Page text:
Ireland’s Research and Innovation Minister Sean Sherlock, TD, has launched a new web resource targeted specifically at businesses to help them access information on R&D funding and to advertise jobs for researchers.
The new web resource is an extension of the Euraxess.ie portal developed by the Irish Universities Association. Launched in 2009, the site, which is supported by the Department of Jobs, Enterprise and Innovation and the European Commission, has information for researchers on topics such as R&D funding, job opportunities and researcher mobility.
The new portal on Euraxess.ie will allow companies to advertise vacancies, search an online database of researcher CVs and search for funding support opportunities.
Via the new R&D funding search facility, businesses will be able to search in real-time for all national and European funding supports for their business and research activities.
Sherlock said the new resource will give a boost to research and development and that businesses have specifically asked for a one-stop shop for these queries.
He was speaking this morning at the start of a two-day Researcher Careers and Mobility conference that’s taking place at Dublin Castle.
Máire Geoghegan-Quinn, the European Commissioner for Research, Innovation and Science, is also speaking at the conference, which is focusing on measures to ensure the free movement of researchers and knowledge across Europe.
Geoghegan-Quinn said that new industry user interface will make Euraxess.ie more attractive to industry.
“We will be exploring the possibility of rolling this out to other countries so that business users across Europe will have a tailored interface including both job and funding opportunities,” she said.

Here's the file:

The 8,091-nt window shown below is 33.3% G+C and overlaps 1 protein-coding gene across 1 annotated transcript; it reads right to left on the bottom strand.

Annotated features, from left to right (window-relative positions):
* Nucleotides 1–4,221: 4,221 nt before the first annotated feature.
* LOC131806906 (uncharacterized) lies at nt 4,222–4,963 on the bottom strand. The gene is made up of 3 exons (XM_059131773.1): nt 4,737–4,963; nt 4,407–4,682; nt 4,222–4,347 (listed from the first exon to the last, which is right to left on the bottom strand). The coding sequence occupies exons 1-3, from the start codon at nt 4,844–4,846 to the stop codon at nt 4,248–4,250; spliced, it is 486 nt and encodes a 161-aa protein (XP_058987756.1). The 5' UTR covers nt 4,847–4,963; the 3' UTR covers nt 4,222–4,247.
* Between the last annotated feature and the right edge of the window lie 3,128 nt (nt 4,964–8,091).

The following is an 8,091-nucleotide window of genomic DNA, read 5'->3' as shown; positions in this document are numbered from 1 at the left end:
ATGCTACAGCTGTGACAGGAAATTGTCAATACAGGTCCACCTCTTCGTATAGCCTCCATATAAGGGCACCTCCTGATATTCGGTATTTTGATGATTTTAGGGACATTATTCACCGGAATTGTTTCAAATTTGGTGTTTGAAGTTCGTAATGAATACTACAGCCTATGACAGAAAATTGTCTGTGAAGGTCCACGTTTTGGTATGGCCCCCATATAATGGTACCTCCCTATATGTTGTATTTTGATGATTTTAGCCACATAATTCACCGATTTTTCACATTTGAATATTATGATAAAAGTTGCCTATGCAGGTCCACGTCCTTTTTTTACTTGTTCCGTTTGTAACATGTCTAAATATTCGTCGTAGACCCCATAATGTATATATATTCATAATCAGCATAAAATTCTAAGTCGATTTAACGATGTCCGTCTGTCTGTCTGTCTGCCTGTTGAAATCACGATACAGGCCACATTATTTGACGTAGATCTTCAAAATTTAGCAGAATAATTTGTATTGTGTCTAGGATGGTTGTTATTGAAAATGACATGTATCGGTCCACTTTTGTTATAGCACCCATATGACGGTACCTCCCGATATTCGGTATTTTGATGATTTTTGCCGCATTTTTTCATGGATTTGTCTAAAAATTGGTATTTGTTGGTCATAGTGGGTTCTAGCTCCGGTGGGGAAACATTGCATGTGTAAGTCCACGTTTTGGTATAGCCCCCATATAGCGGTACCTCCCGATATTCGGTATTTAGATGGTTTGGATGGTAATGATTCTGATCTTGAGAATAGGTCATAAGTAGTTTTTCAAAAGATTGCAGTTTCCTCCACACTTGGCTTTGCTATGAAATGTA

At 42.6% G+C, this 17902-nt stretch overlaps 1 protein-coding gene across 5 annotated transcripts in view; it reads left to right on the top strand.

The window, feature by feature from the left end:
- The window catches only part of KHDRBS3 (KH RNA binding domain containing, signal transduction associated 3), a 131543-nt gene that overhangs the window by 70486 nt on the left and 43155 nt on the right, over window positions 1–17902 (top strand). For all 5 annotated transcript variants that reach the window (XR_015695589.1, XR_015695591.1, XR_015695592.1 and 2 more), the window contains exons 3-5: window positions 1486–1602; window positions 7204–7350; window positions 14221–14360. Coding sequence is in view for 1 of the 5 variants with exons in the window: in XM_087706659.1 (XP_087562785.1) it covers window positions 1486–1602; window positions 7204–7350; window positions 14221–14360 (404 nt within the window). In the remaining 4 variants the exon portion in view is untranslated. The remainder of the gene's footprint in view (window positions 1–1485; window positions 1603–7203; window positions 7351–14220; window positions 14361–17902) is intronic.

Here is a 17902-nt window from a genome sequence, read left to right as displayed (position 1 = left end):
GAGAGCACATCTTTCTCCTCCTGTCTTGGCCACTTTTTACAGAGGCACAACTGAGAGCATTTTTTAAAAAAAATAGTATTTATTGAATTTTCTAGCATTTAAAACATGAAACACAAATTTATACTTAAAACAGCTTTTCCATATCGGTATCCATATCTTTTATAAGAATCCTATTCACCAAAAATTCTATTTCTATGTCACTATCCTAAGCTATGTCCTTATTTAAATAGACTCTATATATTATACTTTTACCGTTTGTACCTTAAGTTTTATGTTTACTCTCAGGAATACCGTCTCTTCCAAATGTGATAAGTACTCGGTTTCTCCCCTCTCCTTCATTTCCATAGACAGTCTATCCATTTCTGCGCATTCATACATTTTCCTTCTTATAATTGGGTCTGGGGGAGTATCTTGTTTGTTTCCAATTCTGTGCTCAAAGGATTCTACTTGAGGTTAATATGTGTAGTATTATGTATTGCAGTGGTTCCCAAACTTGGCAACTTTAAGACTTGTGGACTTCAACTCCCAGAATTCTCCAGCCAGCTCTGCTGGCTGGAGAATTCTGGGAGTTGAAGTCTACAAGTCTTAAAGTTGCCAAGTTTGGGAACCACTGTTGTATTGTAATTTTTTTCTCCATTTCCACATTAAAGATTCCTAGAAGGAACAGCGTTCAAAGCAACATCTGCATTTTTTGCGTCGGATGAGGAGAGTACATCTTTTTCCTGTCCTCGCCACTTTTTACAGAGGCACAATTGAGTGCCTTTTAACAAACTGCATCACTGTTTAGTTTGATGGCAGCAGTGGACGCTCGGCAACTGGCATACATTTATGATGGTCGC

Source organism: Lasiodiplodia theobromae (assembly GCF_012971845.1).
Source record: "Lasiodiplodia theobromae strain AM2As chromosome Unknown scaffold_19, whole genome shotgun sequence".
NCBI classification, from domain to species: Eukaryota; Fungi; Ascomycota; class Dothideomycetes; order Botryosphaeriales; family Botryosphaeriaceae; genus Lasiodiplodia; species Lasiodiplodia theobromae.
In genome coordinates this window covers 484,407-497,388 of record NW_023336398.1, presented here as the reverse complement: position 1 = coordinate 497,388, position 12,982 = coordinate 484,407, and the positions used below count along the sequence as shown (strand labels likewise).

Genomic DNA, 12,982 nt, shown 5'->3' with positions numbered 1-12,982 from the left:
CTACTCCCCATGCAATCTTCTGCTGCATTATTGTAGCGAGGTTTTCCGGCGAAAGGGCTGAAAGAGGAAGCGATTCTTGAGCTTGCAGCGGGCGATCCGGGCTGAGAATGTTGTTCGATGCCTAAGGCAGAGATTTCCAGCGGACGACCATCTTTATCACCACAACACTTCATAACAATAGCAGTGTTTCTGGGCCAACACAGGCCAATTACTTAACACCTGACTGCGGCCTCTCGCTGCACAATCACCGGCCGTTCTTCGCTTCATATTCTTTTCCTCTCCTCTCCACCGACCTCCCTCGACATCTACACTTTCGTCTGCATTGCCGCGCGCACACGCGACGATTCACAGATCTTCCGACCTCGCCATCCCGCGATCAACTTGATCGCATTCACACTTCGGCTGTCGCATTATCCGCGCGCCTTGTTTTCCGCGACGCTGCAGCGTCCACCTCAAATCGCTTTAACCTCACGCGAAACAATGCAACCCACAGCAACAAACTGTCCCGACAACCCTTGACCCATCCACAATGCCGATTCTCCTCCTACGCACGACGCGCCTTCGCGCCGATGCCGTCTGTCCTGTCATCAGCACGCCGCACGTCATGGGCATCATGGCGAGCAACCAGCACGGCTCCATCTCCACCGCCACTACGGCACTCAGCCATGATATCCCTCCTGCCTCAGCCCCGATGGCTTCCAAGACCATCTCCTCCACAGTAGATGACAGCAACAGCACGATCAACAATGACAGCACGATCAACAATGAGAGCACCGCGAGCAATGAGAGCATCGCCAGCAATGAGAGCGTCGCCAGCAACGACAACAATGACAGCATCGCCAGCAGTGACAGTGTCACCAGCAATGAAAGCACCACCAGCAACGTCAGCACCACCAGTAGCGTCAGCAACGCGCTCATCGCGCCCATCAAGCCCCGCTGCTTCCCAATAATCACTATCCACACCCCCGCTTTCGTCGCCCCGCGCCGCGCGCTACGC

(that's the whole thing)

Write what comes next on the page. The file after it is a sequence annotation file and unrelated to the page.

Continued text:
Working towards a European Research Area
At the Researcher Careers and Mobility event in Dublin, researchers and policy-makers from around Europe are converging to discuss issues for researchers, including fast track immigration, and open and transparent hiring policies.
One of the aims of the conference is to work on practical solutions to achieve the European Commission’s goal of a ‘European Research Area’ for the free movement of researchers and knowledge.
“We must foster research excellence to maintain our leading international position,” said Sherlock this morning. “We must provide pathways to enable researchers to find employment in industry where their talents can lead innovation and the development of new products and services.”
According to the Commission, while 5m jobs were lost in the EU between 2008 and 2010, the number of jobs in the knowledge economy increased by 800,000.
Geoghegan-Quinn said that European Research Area will help ensure a sufficient supply of highly qualified workers by offering researchers more attractive careers, and by removing any obstacles to mobility across sectors and countries.
“Think of it as a ‘European single market’ for research, knowledge and ideas,” she said.